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Review: Don’t Love Me In English – Bridget Ankunda

As a writer, I have tended to avoid poetry. It is a medium of expression that, truth be told, doesn’t come naturally to me.

If I were to speak honestly, I would probably say I am in awe of it. Poetry demands a precision with language that is almost surgical, a rhythm, an actual cadence. And it demands that you channel your mental resources towards the use of imagery.

Good poetry is all these things and more: it is provocative, and will stay with you. The first poem I read was Somehow We Survive, by the anti-apartheid activist, Dennis Brutus. That poem haunts me – a poem about hanging on to your humanity in the face of the inhumane, by a man that was genuinely angry with what was going on around him, and who of course, had every right to be.

His language was so concise, his imagery visceral, like a camera shooting footage with a lens at high exposure. And his relief at holding on to his humanity was palpable, with the line “Somehow, tenderness survives.”

I have written 4 poems at most – I prefer to dabble in prose, whether I am writing fiction or social commentary (those bits of writing I often dig out of my posterior on a whim). However, I have to admit – I have found poetry to be a rather satisfactory medium to use when I dare dip my toe into those murky, and somehow compelling waters.

That is the backdrop against which I approached Bridget Nankunda’s poetry collection, which is named Don’t Love Me In English. She certainly has an eye for provocative titles – the individual pieces within this collection have titles reflecting similar verve.

Bridget has been writing poetry for a while; she was reciting poetry in St. Thereza Namagunga Boarding Primary School, while people were still figuring out algebra. In Mt. St. Mary’s College Namagunga, where she got her secondary education, she became the President of the Writer’s Club, while also writing award-winning drama skits for the National SWAS Convention in 2017 & 2018. After signing on with the Kitara Nation Verse in Vac poetry project, she won the award for Best Recitation for her submission Rooms & Dust. At Makerere University, where she is currently pursuing a Bachelor’s Degree in Law, she is the junior editor of the Makerere Law Journal.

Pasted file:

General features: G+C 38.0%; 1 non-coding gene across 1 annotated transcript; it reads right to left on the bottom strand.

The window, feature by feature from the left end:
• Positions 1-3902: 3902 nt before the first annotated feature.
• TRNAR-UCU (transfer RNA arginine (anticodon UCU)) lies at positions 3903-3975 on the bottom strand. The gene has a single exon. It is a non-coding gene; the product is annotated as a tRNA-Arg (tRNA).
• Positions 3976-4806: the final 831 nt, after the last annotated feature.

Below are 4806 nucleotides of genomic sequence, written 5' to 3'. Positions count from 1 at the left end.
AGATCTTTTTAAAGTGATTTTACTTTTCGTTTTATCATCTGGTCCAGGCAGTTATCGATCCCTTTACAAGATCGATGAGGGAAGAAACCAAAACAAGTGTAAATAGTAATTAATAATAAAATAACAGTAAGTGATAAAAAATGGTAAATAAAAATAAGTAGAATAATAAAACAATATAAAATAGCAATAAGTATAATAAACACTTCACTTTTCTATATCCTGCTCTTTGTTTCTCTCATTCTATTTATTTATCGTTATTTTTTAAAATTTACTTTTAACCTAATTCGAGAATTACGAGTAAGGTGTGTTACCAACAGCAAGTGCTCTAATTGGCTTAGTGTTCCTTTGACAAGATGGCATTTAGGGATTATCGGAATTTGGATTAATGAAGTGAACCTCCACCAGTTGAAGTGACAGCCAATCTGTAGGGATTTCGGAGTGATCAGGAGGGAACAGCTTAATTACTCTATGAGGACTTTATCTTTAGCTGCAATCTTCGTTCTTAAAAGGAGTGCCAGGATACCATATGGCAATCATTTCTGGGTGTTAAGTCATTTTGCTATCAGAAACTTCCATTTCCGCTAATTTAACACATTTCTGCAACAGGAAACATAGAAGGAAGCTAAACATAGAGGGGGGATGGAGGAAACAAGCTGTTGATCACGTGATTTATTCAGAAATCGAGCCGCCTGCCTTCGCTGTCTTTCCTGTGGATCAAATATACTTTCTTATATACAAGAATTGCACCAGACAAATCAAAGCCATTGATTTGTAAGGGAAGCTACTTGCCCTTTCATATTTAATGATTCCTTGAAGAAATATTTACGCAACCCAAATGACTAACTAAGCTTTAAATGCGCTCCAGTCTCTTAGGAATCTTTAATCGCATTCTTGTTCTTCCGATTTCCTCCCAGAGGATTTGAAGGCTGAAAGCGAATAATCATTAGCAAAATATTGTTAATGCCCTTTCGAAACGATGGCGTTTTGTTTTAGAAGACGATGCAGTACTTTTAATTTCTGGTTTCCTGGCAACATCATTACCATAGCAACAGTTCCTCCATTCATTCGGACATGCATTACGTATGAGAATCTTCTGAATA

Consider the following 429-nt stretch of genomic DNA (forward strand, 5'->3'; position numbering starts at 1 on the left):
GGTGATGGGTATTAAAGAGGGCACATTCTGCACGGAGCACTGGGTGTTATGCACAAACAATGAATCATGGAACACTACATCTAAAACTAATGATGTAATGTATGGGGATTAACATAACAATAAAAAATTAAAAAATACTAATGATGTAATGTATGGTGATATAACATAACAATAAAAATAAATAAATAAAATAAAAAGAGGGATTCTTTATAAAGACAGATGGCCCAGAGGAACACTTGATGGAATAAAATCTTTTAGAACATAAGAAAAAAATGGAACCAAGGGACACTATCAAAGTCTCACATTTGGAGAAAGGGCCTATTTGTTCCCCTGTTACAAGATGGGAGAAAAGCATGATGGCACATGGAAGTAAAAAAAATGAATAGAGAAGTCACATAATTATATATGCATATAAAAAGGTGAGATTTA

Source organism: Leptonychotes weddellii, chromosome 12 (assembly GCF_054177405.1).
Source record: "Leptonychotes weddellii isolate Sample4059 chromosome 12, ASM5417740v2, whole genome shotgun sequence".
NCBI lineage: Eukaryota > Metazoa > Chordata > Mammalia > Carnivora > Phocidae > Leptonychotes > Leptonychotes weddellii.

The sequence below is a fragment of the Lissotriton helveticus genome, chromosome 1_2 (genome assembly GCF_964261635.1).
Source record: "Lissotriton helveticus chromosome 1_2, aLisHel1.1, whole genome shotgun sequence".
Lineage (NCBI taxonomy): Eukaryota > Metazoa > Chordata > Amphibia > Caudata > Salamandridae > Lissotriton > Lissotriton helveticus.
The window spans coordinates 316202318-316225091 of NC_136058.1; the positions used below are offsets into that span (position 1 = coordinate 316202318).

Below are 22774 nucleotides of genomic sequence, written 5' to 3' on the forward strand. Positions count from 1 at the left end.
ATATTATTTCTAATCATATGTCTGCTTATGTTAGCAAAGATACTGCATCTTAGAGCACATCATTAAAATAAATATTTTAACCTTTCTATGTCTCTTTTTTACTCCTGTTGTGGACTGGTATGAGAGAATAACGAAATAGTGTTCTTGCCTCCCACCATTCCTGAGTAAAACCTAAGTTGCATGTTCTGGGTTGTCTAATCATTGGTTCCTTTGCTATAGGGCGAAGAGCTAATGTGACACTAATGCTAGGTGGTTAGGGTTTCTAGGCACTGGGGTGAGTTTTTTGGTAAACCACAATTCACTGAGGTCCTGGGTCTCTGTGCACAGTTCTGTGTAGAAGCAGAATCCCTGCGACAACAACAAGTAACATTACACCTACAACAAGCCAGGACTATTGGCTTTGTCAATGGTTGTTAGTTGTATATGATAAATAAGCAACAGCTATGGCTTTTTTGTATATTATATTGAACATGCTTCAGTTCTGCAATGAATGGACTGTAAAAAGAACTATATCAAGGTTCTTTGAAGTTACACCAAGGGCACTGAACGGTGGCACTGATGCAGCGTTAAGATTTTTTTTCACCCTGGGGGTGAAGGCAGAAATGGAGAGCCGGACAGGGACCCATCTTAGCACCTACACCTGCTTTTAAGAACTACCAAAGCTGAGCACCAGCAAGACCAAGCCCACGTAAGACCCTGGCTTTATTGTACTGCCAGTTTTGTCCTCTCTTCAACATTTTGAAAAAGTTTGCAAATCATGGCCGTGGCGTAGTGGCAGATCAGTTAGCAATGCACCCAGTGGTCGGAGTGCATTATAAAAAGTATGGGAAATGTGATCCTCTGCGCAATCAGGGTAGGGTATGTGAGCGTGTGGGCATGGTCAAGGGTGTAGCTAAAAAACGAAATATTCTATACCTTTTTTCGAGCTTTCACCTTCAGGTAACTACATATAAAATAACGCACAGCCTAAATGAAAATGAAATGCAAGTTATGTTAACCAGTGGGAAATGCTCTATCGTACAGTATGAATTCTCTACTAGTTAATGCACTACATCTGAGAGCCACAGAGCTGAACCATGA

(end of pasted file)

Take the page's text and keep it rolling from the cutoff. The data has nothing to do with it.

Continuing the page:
This is a formidable resume for one so young, and it comes as no surprise that she has cultivated a distinct voice, which she uses eloquently in her poetry.

Don’t Love Me In English is her first poetry collection, clocking in at about 62 pages and packaged to be easy on the eye as a reading task.

There is a deliberate informality about how she presents her work. Bridget is also a girl that likes to have a laugh – she is certainly whimsical, and drops one-liners like a trigger happy comic.

Don’t Love Me in English has a deliberate lack of rhythm. It catches you off-guard. Instead, she opts for some form of free verse, which s not surprising, especially when you consider her background in what is essentially performance art. But while she dispenses with traditional rhythm and even rhyme formats, there is a cadence to her writing that is not accidental.

It also makes her material easier to digest for folks new to poetry.

Bridget doesn’t completely abandon traditional poetry norms: her imagery is vivid, and potent, and her words concise – they pack a punch. She also taps into pop culture references; an excellent example is in the poem Unburnt which again makes her poetry relevant to modern audiences.

If I were to identify something that didn’t sit well with me, it is that she couldn’t avoid the trap that a lot of female poets seem to fall into – sexualizing their poems. In Between My Legs, she flirts with that inclination and then gives in to it in Ask Dewinton Road. It is a tendency that seems to define quite a number of female performance poets, this need to shock and awe your audience by sexualizing your content. While reading Ask Dewinton Road I ended up thinking to myself: Either she has a great pair of breasts or she thinks she has a great pair of breasts. The poem almost comes off as an exercise in vanity (I had had a rough week and I was too busy to look her up and check to verify this apparent claim).

I would argue that Bridget is talented enough not to need to do this, and these examples are actually one-offs. And her sense of humor lightens the sexuality anyway. Besides, the late American poet Maya Angelou sort of led the way in this regard so it shouldn’t be too surprising that female poets look up to her.

Either way, Don’t Love Me In English is an excellent read, showcasing Bridget’s precocious talent.

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Written by Dennis Asiimwe (0)

Dennis lives and works in Kampala as a communications consultant. He’s single because dating is a bit tedious in Uganda. He owns a marketing communications firm that develops radio, TV, and print ads and uses other media tools, and has an event management section. He also writes for the New Vision as a music critic and is a social critic with several magazines.

He owns a jazz outfit called Bonafide and plays jazz when he can find the bloody time. He loves dogs (German Shepherds) and is a major fan of Stephen King and Babyface.

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